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15 Feb, 2007 19:56

Parents’ Councils to make Army more humane

Parents’ Councils to make Army more humane

On February 15, Russian defence minister’s decree comes into effect on Parents' Councils. Such institutions are to be created in all military draft and contract units across Russia.

The Komendantsky regiment in Moscow is one of them. The Parents' Council has been operating there for the last two years as a civil organisation.

Rallies under slogans like Mothers against Drafting are have become a common thing.

The Russian army is plagued by bullying and high suicide rates, but there is something mothers can look forward to once their sons are drafted: they can be part of a Parents’ Council and, officials say, they can make a difference in today’s Russian army.

The oath ceremony for many parents means letting their sons go into the unknown. But things are different here at the elite Komendantsky regiment.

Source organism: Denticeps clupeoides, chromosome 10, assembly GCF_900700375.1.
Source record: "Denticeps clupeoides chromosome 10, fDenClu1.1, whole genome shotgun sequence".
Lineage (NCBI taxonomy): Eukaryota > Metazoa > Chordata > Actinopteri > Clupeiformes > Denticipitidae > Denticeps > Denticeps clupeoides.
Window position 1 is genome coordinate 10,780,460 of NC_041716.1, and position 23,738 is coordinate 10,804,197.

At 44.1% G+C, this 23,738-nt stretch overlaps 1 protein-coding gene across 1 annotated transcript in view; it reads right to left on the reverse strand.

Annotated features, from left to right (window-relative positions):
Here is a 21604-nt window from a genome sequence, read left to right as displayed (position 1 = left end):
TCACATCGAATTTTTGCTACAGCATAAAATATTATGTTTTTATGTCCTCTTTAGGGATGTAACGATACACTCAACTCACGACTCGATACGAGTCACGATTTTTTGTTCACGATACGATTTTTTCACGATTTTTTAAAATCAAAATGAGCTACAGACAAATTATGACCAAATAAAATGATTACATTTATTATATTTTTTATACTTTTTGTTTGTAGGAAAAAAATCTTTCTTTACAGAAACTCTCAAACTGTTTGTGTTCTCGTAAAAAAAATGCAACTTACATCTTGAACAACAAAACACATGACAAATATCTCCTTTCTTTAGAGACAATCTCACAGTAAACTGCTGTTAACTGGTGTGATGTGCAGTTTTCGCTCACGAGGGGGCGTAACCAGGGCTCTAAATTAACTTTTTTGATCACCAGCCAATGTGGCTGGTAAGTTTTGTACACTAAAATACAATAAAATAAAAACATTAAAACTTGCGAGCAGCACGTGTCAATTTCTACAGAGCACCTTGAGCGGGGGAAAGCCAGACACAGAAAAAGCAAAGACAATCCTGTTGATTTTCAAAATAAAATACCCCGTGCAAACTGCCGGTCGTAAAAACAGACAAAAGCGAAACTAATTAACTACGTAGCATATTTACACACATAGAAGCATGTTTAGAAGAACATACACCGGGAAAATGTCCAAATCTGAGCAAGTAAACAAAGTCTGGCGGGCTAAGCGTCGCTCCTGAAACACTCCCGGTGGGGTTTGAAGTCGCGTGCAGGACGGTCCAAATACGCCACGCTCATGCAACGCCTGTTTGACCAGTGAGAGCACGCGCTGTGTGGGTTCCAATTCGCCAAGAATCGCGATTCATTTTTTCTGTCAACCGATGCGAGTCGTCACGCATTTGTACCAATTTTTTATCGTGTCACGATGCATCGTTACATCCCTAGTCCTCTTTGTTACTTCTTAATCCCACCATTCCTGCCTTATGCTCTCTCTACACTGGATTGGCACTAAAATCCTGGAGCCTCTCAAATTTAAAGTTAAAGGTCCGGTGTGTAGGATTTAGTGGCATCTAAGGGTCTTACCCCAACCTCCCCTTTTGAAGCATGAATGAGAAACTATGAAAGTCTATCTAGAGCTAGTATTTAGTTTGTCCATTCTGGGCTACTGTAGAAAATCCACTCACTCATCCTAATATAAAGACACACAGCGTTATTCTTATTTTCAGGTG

Guards of honour: receptions and send-offs of state leaders, official visits, other high-profile events and military parades are these conscripts' business.

In addition, their mothers have another reason to be content.

“We have to help the commanders in educating a better-organised and disciplined army,” says Maria Vodopyanova , Parent’s Council Chairwoman.

The parents are quite positive about the importance of the new body.

“It means protection, additional guarantee that he will finish healthy and successful,” says Olga Kazak, soldier’s mother.

They take care of everything: from birthday celebrations and excursions to psychological support.

“I’d never write my mother that something is wrong,” confesses  soldier Aleksey Andreev. “I always write everything is fine.”

Keeping it to oneself is the exact problem Parents’ Councils are aiming to eradicate. When something goes wrong, a soldier is often reluctant to share it with his commander.

“The council is a tremendous help; a solder, once he runs into a problem, would rather share it with a mother,” believes  Mikhail Barishev, Deputy Commander of 154th regiment. “It may be someone else’s mother, but she would facilitate communication. And often we solve problems together.”

As of February 15, all servicemen across Russia are set to have the luxury of parental involvement during their service.